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Making Room: Stop using leaf blowers

Making Room is a biweekly opinion column. The views expressed are solely the author’s.

The worst thing about working from home is being subjected to the near-daily onslaught of gas-powered leaf blowers.

The region is waking up to these noxious machines. The Arlington County Board took an important step on Tuesday, Nov. 16, when it appropriated funds from the American Rescue Plan Act to replace gas-powered landscape equipment with other options.

Leaf blowers are a drain on quality of life. Their piercing noise shatters concentration or the enjoyment of the outdoors. They spew noxious gas into the air. They can destroy insect habitats. But as a collective, we have come to expect leaf-free surfaces wherever we go. The pressure to maintain this appearance means that leaf blowers are ubiquitous.

But a movement against it is underway. I was visiting the Courthouse farmers market a few weeks ago and saw a table from Quiet Clean NOVA, a group petitioning the Virginia legislature for the local authority to regulate gas-powered yard equipment.

The person staffing the booth shared my hatred of leaf blowers. But he was surprised to hear that I live in an apartment building. He assumed that the scourge of leaf blowers only affected people who lived near homes with yards. But leaf blowers are a plight inflicted on just about anyone with a window facing outside. They are a quality-of-life concern that our leaders and property owners should take more seriously.

In my current unit, which faces a mostly landscaped and hardscaped courtyard, staff come almost every day to blow leaves from the sidewalks. In my previous building, which faced a public street and a private greenspace, crews from different landscape companies, hired by different property owners, would spend an hour or more blowing leaves and other debris from one end to the other.

Quiet Clean NOVA is hoping to change these practices, through law if necessary. They would like Arlington to join D.C., California, and other jurisdictions to ban the two-stroke engines that are the loudest and most polluting of the lawn care machinery. Because of the Dillon Rule, Arlington would need state approval to regulate or ban these devices.

We shouldn’t wait until elected officials act. We have other options to remove leaves without inflicting damage on our ears or our lungs. Electric options are quieter and fume-free. When clearing leaves from sidewalks and other hard surfaces, a sturdy push-broom can be just as effective. And in many cases, you can just let the leaves stay where they land.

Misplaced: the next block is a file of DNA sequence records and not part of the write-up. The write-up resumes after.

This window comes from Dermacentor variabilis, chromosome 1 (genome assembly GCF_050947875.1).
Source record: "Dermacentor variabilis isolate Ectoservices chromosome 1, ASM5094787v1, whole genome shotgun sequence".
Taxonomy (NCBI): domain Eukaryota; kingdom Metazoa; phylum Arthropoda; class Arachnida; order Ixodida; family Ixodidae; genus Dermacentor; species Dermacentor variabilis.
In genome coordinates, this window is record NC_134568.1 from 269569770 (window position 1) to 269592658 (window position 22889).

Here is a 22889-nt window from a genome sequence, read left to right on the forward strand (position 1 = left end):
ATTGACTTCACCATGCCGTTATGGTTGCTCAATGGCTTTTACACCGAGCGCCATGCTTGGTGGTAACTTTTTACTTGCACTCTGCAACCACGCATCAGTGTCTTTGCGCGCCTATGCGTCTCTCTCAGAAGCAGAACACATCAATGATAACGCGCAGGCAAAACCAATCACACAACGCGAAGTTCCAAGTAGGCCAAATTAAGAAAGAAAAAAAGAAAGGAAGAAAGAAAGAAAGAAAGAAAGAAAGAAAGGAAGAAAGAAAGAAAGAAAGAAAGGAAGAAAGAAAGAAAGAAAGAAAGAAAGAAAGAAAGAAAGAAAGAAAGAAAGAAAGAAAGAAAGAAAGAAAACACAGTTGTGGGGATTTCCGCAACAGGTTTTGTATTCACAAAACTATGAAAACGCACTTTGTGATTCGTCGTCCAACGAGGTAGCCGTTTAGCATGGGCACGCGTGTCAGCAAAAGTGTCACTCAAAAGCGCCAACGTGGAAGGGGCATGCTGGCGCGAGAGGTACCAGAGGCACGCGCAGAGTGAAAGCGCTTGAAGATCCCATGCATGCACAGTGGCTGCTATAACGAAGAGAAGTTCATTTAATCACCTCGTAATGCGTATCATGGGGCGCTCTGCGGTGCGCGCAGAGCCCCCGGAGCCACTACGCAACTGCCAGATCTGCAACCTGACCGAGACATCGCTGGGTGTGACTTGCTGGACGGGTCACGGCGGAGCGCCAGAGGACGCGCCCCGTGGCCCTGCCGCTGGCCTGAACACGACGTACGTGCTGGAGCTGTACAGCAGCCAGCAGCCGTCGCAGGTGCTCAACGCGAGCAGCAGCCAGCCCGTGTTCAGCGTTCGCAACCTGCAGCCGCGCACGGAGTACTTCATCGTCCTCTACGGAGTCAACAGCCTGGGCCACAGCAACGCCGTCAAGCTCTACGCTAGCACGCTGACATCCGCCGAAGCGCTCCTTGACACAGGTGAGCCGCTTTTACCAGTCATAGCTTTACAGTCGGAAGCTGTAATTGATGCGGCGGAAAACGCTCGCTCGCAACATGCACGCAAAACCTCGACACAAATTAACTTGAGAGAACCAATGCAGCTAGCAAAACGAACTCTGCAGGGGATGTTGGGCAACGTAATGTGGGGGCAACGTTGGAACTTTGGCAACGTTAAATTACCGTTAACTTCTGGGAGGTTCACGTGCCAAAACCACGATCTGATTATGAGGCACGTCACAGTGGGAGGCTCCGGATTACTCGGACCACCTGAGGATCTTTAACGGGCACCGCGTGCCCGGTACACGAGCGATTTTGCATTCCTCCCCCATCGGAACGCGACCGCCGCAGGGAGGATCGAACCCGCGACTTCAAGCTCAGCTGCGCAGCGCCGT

Arlington is sending a clear signal by replacing gas-powered landscaping equipment. By investing in battery-operated tools, our government can showcase that we have other options. I hope that once we hear the difference as we walk through our parks, we won’t go back. The County should also make sure that the owners and managers of the buildings it occupies, such as the Bozman building, which is owned by JBG Smith, switch to other methods of clearing leaves from sidewalks. Ideally, these changes will encourage more private landscape companies to make the transition, without waiting for a ban.

We need to start speaking out about the negative impact of leaf blowers, and ask for quieter, cleaner options. You can sign Quiet Clean NOVA’s petition. You can talk to your elected representatives in Richmond. You can also talk to your building management to see if they will switch from gas-powered to alternatives. One person might not inspire change, but if enough residents ask, we can change the default in landscaping. If you use lawn equipment or employ people who do, you have the power to stop gas-powered leaf blowers from running your neighborhood.

Some nuisances of urban life are unavoidable. Leaf blowers are a menace we have the power to end with minimal drawbacks. Let’s start now.

Jane Fiegen Green, an Arlington resident since 2015, proudly rents an apartment in Pentagon City with her family. By day, she is the Membership Director for Food and Water Watch, and by night she tries to navigate the Arlington Way. Opinions here are her own.

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